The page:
Cain compares himself to Clarence Thomas

Like many high-profile black conservatives, Herman Cain has relished his role as a racial contrarian. Cain grew up in the segregated South and came of age during the struggles of the civil rights movement. Yet he bridles at the notion that because he is black, he should be a Democrat, or that he is some kind of race traitor because of his ultraconservative ideology.

“I have been called ‘Uncle Tom,’ ‘sellout,’ ‘Oreo,’ ‘shameless,” Cain often tells his overwhelmingly white audiences as he seeks the Republican presidential nomination. “In the words of my grandfather,” he said last spring in Iowa Falls, “I does not care. I does not care.”

When singer Harry Belafonte, a liberal activist, recently called Cain a “bad apple,” Cain reveled in the insult. Belafonte, said Cain, “was referring to the fact that I wouldn’t stay on the Democrat plantation because I ran away and I ain’t going back!”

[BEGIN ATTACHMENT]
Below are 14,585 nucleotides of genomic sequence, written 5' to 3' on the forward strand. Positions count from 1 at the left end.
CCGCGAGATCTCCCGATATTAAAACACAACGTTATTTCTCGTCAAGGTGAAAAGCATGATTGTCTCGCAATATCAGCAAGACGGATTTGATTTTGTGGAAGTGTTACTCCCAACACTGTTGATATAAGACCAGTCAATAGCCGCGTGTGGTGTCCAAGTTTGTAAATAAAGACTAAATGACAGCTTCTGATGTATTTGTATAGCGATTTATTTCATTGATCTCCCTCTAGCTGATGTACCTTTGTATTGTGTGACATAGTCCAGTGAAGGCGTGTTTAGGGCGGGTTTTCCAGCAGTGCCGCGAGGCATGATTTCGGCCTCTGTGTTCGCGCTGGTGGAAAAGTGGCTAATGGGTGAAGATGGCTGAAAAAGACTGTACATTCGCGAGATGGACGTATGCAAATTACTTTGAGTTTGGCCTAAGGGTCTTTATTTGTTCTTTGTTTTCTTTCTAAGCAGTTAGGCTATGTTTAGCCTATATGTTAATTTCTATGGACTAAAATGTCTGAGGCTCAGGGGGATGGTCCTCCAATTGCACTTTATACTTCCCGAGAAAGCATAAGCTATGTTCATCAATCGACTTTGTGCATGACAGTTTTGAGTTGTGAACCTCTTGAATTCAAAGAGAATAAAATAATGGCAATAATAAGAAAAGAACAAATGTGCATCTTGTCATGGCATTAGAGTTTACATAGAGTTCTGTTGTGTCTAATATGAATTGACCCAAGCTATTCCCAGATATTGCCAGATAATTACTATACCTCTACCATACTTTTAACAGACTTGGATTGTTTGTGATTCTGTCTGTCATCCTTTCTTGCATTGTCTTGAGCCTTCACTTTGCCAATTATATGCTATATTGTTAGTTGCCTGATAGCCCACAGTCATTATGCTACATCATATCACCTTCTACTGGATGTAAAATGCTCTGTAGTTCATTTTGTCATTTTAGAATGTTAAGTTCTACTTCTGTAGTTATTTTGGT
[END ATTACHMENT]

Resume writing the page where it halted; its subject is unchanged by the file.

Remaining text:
But now that his campaign is floundering due to the emergence of sexual harassment allegations made when he ran the National Restaurant Assn. in the 1990s, Cain has advanced the idea that his race may be to blame for the controversy. Specifically, he has tied his situation to that of Clarence Thomas, who when accused of past sexual harassment in his 1991 Supreme Court confirmation hearings, attacked opponents for what he called a “high-tech lynching.”

Cain sat for an interview Thursday with Thomas’ wife, Virginia, a conservative activist, and later pleaded his case to Fox News host Sean Hannity.

Liberals, he said, “are trying to attack me to intimidate other black conservatives to not go public or to not think about looking at other ideas on the other side of the spectrum.”

Some of Cain’s high-profile defenders — notably Ann Coulter and Rush Limbaugh — revived the “high-tech lynching” metaphor. Americans for Herman Cain, an independent super PAC, used the phrase in a fundraising appeal that went out Tuesday in which it blamed “the left-wing media” for Cain’s woes.